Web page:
ReviewsSanctuary - The Year the Sun Died (Century Media)

Sanctuary – The Year the Sun Died (Century Media)

Reunion mania has been an ever present bone of contention for metal fans. Why do some bands have to go away, only to return at the money prospects that lurk on the horizon? Let’s face it – sometimes spending a decade or more apart we’ve been fortunate to witness some incredible comeback studio recordings (Carcass’ Surgical Steel, Candlemass’ self-titled), as well as some lukewarm efforts (Death Angel’s The Art of Dying) or abysmal offerings (Thrust’s Invitation to Insanity). So to wait twenty plus years for the third studio album from Washington power veterans Sanctuary and say anticipation is through the roof would be an understatement.

To those expecting Warrel Dane and company to not use the knob twiddling expertise of current producer Zeuss (Shadows Fall, Hatebreed) and instead stick with an older style producer/recording, well prepare yourself for The Year the Sun Died does take full advantage of sounding vicious, potent, and definitely 2014. With four-fifths of the original lineup in tact (second guitarist Brad Hull taking over for Sean Blosl), these 11 tracks burst at the seams to prove the old guard still has plenty of screams and riff/tempo firepower that the masses make mandatory in their lives.

First single “Arise and Purify” sets the tone early, Warrel sending chills down the spine again through those high piercing screams he could pull off 27 years ago on Refuge Denied while guitarists Lenny Rutledge and Brad Hull team up to delivering crushing power parts and jaw dropping lead breaks/harmonies. ‘Purify the ignorant/the bitterest detractors’ spews from Mr.Dane’s bellowing metallic larynx on the follow up “Let the Serpent Follow Me”, another mid-tempo anthem with Jim Sheppard and Dave Budbill pounding the rhythms home like sledgehammers.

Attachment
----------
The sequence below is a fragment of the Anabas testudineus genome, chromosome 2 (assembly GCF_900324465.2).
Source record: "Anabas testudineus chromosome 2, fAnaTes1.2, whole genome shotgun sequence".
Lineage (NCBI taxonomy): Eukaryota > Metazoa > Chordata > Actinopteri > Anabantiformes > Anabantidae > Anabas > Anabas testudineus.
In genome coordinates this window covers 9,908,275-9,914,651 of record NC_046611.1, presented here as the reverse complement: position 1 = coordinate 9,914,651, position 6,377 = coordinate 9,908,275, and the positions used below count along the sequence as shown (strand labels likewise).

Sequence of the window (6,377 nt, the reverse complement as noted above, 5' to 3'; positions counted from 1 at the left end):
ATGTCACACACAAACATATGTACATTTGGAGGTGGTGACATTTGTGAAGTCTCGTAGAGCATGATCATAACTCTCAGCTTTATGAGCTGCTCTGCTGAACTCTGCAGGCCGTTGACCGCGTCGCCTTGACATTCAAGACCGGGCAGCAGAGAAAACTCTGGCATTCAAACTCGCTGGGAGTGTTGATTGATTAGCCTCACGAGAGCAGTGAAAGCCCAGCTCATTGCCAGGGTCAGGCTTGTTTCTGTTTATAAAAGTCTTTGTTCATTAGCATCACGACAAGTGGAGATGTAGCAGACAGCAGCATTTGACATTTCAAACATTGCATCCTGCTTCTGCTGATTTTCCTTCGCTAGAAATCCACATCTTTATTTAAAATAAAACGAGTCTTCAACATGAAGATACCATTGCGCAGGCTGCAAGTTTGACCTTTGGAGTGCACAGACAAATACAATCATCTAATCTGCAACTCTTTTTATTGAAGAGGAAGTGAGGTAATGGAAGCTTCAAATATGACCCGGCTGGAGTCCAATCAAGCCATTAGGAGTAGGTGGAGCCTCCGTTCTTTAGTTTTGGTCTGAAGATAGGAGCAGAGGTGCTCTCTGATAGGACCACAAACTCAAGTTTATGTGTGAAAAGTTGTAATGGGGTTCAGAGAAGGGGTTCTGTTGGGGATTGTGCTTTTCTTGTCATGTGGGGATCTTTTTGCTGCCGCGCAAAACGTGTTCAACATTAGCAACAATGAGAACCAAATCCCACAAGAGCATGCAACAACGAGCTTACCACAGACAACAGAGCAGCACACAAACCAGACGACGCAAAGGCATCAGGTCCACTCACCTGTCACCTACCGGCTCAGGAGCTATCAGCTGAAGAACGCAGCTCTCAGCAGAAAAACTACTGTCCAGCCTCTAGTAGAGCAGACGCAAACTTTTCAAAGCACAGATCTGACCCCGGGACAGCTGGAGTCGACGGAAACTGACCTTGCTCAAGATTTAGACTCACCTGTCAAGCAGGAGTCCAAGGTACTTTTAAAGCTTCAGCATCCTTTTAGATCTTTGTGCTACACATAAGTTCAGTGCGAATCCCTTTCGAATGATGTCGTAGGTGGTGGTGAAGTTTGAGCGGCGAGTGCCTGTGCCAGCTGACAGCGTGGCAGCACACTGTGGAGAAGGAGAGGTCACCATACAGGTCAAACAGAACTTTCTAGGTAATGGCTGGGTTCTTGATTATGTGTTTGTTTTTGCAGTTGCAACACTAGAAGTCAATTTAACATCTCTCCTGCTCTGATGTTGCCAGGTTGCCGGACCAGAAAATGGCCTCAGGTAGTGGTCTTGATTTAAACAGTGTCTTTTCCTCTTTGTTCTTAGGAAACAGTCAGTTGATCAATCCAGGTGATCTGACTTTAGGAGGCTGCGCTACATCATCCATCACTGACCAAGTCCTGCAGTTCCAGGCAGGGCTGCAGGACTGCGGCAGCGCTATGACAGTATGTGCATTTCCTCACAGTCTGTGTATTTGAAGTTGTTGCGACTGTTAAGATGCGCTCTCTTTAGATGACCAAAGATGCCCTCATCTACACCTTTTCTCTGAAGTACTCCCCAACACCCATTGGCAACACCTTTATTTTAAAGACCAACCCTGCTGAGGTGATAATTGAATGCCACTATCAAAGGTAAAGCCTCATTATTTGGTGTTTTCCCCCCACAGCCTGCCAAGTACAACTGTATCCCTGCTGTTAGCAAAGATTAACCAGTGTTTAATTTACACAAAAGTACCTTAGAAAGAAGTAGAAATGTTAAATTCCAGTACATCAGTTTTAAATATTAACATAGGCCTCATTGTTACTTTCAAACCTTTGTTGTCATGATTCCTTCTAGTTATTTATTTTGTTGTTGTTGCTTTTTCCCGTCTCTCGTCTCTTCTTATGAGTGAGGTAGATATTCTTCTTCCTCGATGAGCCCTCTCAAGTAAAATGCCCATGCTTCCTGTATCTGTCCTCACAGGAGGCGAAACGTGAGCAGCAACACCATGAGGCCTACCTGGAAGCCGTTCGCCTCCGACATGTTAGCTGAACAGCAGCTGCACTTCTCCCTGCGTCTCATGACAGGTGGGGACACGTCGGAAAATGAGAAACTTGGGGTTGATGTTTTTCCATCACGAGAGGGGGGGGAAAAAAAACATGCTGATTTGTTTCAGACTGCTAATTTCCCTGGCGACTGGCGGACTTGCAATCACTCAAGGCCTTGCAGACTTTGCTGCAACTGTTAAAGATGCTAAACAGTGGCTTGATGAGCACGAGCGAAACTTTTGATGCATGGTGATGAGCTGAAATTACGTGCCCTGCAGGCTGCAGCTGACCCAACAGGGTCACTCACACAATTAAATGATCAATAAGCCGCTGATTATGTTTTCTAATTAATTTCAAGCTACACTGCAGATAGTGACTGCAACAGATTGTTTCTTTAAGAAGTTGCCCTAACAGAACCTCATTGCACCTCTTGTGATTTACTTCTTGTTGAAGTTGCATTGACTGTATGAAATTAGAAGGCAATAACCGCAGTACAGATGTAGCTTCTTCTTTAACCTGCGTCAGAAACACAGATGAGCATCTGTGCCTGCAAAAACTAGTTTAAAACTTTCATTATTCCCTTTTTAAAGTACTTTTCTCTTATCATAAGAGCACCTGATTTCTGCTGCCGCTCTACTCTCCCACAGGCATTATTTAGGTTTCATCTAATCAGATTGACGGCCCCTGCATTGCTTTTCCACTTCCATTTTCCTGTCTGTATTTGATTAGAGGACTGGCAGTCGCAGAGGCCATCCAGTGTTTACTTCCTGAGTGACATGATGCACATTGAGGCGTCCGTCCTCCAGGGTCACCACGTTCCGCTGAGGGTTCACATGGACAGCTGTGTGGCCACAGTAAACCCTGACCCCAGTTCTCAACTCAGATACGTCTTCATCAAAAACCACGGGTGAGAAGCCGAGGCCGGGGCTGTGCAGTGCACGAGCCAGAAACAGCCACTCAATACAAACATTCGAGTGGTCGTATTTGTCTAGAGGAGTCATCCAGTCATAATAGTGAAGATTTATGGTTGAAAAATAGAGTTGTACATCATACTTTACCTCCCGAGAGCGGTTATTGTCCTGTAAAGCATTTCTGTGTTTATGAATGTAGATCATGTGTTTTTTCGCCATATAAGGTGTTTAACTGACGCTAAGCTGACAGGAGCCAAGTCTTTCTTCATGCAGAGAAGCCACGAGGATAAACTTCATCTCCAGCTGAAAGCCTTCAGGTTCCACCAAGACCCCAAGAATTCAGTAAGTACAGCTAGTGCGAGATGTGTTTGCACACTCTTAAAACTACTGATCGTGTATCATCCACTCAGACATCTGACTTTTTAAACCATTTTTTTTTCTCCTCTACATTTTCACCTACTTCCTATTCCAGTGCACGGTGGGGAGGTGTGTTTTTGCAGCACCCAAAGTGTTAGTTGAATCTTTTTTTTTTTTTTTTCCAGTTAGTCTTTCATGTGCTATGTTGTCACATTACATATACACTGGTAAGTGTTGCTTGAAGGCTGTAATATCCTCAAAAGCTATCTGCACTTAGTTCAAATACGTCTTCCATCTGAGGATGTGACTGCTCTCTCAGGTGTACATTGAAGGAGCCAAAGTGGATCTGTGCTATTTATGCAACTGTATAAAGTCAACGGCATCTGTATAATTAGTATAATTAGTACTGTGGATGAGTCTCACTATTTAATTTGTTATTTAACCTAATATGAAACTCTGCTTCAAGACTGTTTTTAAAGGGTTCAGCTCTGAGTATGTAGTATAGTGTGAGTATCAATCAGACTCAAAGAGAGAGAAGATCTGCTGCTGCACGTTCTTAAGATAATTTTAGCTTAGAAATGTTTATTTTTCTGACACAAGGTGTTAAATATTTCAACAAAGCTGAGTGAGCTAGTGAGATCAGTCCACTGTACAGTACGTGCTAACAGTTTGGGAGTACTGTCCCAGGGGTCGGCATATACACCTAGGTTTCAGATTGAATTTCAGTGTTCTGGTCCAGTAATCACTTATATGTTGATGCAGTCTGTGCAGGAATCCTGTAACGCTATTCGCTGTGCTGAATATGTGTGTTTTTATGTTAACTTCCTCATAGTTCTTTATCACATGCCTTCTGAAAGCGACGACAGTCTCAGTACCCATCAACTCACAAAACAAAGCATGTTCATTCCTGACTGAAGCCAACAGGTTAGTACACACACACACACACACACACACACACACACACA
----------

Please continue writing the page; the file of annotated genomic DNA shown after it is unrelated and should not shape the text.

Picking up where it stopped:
There will be trickles of Nevermore darkness and atmospheric textures on the slower, churning “Exitum (Anthem of the Living)” and even more gloomier “I Am Low,” but then you have the double bass laden “Frozen” featuring ripping, chaotic leads and cyber-sinister “The World Is Wired” to remind you that the US power roots remain resolute as this quintet’s benchmark. A lot of the young guns could learn a thing or two about Hull/Rutledge and their lead skill sets, often foregoing the obvious ‘shred’ bombing for sparse, natural melodic runs that fit the mood and texture of each track.

Wisely hitting the road first before hunkering down to studio work, The Year the Sun Died provides 49 minutes of wisely executed American power metal. The grey color scheme against the yellow fireball for the cover paints the accurate picture for Sanctuary today, realists and glad to be back performing for the first and second generation faithful followers of the genre. Fall on your knees, hail to our dawn – the battle angels have reappeared!

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